In this area, although it is not easy to spot, as it is very rare, lives the Onymacris bicolor, also known as white beetle, it is endemic to this area and the subject of many studies since it has evolved by changing its coloration, from black to white, to reduce exposure to sun rays, this to keep the body temperature low and to be able to move in search of food, even during the daylight hours.
Here are also some plants that are able to survive in such a hostile environment, such as the Zygophyllum stapffii or dollar bush, with its succulent and round leaves, reminiscent of the shape of a coin.
These shrubs, even if small, are large enough to act as windbreaks and usually collect the sand carried by the wind itself, that forms small mounds.
On these small heaps, since they are higher than the level of the desert soil, the fog that produces humidity is thickened, this is sufficient for the survival of the plants; moreover, the higher humidity attracts the bettles that have a fertilizer function; here, more than elsewhere, vegetation will grow over the years and decades.
Inland, not far from Torra Bay, there are some gray and white rocks, dug by the wind and sand; they are interesting to see.
The Uniab river
This river is located between Torra Bay and Terrace Bay, it is certainly the most accessible river in this area, also its mouth offers a beautiful landscape.
The water of this river, when it flows, comes from the Palmwag concession, the large mammals present in this region are concentrated here; so this river offers the best chance of spotting some animals, but you still needs a good dose of luck.
In ancient times this river had a large delta, but over the centuries the bed rose and the mouth was divided into five streams; today, when there is water in the river, it reaches the ocean through the second channel from the North, where there is much more vegetation than on the others, that usually remain dry all year round.
Everywhere, in the delta area, there are thickets of reed and small waterholes; two other waterholes are located about 10 km North of Torra Bay; here it is easy to spot several birds, such as plovers, turnstones and sandpipers, that are very common; you can also find some ducks like the Hottentot teal and the Cape shoveller and some Palaearctic migratory birds.
Near one of these waterholes are the remains of a settlement of nomadic shepherds of the sixteenth century, you can see the ruins of stone structures that have the style of the settlements of the Himbaof the time.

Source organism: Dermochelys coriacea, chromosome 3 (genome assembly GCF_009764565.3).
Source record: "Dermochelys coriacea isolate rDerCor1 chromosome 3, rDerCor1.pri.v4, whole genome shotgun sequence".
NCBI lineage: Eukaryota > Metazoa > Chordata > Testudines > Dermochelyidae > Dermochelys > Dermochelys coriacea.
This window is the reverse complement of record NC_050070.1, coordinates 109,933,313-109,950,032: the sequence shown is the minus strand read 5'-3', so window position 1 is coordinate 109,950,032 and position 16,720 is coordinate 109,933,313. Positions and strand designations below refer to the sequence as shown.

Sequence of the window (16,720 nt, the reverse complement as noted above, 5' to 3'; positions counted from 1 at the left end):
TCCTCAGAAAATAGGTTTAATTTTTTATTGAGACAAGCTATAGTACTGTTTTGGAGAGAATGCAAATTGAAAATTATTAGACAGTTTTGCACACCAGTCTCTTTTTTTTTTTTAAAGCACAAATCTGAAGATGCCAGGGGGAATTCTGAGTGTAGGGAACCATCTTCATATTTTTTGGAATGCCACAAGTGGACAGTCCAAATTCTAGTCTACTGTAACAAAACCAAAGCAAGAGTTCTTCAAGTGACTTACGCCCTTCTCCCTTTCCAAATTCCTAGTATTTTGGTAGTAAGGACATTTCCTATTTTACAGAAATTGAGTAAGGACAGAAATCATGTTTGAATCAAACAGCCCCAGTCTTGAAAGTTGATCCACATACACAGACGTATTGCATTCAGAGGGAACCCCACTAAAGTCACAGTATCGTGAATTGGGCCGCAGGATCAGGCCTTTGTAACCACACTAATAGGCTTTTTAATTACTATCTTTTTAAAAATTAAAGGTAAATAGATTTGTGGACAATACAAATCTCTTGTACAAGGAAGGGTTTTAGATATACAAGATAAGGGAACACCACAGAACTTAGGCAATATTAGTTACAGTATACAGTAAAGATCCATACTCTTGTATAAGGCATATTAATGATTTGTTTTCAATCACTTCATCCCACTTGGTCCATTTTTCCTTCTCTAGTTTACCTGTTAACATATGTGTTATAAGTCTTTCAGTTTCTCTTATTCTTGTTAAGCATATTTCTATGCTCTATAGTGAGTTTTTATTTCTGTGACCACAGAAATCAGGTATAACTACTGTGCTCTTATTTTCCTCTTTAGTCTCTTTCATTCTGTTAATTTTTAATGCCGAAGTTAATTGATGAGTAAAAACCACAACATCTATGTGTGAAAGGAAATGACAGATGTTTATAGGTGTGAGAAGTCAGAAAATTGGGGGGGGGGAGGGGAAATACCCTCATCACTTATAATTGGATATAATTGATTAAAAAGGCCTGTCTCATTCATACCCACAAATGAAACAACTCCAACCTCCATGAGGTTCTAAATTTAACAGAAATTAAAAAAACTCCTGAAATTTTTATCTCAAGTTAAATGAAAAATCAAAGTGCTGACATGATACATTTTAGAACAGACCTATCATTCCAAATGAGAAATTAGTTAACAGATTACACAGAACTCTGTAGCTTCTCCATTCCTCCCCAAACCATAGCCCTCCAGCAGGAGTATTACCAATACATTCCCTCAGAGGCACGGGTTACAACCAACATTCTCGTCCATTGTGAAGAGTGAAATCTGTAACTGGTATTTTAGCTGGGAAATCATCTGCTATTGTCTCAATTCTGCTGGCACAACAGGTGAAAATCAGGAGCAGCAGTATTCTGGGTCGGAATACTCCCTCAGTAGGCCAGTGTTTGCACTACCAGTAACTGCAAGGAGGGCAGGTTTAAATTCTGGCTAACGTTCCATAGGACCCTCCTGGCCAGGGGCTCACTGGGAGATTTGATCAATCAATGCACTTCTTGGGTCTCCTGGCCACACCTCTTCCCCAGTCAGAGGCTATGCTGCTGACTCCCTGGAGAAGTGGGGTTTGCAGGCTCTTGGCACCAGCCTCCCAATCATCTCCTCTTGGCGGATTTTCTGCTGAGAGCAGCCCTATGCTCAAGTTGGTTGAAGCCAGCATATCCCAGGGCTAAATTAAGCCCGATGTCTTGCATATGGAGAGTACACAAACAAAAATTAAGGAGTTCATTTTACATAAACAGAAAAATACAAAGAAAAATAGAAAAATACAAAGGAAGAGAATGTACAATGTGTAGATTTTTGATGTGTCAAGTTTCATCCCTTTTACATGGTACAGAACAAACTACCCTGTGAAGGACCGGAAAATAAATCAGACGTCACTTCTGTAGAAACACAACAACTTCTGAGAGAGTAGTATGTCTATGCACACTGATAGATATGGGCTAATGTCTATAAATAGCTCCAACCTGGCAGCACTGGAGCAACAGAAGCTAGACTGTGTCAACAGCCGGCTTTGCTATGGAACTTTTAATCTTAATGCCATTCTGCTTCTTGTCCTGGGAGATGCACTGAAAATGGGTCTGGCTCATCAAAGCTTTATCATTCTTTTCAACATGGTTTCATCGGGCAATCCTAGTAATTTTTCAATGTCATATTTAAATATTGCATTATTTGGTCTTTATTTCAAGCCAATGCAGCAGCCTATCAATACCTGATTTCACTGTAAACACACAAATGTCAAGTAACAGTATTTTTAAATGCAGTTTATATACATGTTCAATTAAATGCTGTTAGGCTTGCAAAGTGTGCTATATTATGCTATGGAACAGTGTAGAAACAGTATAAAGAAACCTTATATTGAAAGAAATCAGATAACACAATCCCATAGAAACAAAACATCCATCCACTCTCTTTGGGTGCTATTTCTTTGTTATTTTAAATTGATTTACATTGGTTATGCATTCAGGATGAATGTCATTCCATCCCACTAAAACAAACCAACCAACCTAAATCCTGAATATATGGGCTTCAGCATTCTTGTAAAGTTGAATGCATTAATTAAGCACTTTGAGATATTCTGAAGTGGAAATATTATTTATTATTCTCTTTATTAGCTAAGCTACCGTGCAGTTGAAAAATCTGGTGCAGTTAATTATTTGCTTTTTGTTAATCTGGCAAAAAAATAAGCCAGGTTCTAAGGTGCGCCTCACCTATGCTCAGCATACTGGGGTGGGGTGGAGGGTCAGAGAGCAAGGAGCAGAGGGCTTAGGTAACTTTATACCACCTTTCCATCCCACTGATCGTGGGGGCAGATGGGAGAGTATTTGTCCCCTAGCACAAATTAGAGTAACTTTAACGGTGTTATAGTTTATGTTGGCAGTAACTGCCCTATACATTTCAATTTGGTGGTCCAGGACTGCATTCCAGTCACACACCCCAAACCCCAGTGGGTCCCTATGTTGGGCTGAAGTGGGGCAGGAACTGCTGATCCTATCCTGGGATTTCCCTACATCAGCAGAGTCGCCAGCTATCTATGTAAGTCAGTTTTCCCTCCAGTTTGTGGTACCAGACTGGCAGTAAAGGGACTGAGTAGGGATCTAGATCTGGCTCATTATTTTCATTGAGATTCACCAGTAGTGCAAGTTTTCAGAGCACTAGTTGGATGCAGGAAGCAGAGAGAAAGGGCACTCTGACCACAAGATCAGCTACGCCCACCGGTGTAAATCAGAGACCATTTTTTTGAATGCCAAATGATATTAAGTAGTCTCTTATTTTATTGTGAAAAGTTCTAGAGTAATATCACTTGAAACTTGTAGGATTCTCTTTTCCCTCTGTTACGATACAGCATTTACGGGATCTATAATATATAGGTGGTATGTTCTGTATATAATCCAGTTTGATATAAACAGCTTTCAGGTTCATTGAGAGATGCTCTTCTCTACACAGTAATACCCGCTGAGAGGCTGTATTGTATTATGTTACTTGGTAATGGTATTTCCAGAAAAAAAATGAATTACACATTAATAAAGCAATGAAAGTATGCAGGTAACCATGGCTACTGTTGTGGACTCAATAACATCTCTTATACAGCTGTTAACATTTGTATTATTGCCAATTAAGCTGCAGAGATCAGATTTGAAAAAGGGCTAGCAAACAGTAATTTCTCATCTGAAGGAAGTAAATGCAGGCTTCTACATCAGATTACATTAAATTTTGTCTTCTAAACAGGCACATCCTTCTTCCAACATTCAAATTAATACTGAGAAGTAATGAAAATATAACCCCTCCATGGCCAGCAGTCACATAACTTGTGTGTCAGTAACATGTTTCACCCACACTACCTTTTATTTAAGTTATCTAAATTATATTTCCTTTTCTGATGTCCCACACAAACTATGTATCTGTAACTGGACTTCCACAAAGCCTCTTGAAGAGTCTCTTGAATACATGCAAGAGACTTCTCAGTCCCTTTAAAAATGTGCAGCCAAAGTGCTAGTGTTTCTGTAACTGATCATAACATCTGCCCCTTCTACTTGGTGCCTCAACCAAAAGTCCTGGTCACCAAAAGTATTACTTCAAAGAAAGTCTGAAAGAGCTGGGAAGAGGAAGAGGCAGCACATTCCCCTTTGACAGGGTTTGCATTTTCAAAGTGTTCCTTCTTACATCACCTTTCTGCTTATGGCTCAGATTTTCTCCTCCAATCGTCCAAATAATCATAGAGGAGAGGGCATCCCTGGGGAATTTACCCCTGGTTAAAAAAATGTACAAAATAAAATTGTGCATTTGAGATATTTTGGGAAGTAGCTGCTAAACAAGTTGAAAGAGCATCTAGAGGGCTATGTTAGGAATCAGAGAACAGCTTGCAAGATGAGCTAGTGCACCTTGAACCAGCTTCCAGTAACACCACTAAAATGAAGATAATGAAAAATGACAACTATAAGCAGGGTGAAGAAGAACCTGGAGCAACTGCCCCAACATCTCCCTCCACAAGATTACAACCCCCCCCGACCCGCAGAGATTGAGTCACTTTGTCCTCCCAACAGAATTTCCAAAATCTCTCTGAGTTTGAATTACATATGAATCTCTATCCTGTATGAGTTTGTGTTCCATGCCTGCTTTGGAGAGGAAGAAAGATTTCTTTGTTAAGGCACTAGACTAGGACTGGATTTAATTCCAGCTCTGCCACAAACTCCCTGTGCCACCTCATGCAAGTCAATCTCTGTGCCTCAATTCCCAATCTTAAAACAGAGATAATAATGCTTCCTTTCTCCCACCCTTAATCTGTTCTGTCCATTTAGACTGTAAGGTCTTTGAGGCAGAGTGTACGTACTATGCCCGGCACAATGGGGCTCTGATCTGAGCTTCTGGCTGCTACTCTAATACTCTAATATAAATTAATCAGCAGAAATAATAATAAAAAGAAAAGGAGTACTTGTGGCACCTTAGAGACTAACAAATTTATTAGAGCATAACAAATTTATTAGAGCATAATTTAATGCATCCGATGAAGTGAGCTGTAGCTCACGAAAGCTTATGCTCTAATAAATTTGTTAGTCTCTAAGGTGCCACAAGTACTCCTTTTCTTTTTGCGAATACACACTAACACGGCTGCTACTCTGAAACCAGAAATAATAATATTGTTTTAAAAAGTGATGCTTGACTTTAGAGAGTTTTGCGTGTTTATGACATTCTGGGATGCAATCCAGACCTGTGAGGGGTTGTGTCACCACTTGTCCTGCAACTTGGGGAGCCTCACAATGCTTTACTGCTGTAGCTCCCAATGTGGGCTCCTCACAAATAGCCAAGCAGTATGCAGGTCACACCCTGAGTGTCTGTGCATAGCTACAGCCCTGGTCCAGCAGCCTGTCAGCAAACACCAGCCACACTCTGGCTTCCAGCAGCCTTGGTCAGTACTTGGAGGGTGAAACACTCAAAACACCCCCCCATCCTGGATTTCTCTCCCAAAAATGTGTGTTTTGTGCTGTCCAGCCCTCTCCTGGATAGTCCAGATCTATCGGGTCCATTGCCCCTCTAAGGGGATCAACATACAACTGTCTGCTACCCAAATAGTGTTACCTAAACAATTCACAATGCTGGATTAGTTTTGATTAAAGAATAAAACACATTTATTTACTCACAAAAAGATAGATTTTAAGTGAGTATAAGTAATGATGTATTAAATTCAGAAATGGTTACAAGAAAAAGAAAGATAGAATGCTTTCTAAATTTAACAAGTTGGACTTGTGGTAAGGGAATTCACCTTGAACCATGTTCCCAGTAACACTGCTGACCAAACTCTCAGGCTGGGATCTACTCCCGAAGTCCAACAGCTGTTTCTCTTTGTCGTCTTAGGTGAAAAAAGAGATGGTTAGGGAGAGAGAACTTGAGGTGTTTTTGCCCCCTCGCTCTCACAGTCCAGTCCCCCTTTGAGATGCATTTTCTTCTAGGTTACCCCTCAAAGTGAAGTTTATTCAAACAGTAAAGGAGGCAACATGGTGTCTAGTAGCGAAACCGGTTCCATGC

In the area between the two waterholes is a small waterfall, that occasionally, when it rains, has water; but it is easily identifiable, even when the river is dry, for the erosion, made by water on the rocks.
If you head towards the beach from this point you can see the wreck of the Atlantic, that ran aground here in 1977.
Here it is possible to spot jackals, oryxes and springboks, while elephants, lions and cheetahs, although they are present, are almost impossible to see; the elusive brown hyenas are also present, but it is more likely to see signs of their presence, like their droppings and some imprints, rather than sight them.
Terrace Bay is located 287 km North of Henties Bay and is the Northernmost point of the Skeleton Coast Park that can be reached by car, even on a self drive.
It is an almost surreal desolate place; originally it was built for the personnel who worked in a mine, but now it has been converted into a camp for those visitors who venture up to here.
It is a great stop for those traveling from Swakopmund to Damaraland, or vice versa, and thus allows to extend your presence within the Skeleton Coast Parkand explore this desert area better.
It is frequented mainly by fishermen, who come here all year round; along the coast there are in fact several points where you can practice fishing and the permit can be purchased directly at the camp reception desk.
In the evening, if you look at the small hangar, you can see hundreds of cormorants that take refuge here for the night, activated by the heat developed by the current generator; sometimes it is also possible to spot some jackals or brown hyenas stalking in the camp looking for something to eat.
This is the only place in the Skeleton Coast Park where you can find a gas station.
Mowe Bay is located about 80 km North of Terrace Bay, here is the administrative center of the Skeleton Coast Park and a research base, but access is not allowed to visitors.
On the beach of Mowe Bay there are many hard stones, rounded and smoothed by the motion of the waves; there are agates, quartzes, amethysts, magnetites and other hard stones, the beach looks like a multicolored carpet of semiprecious stones.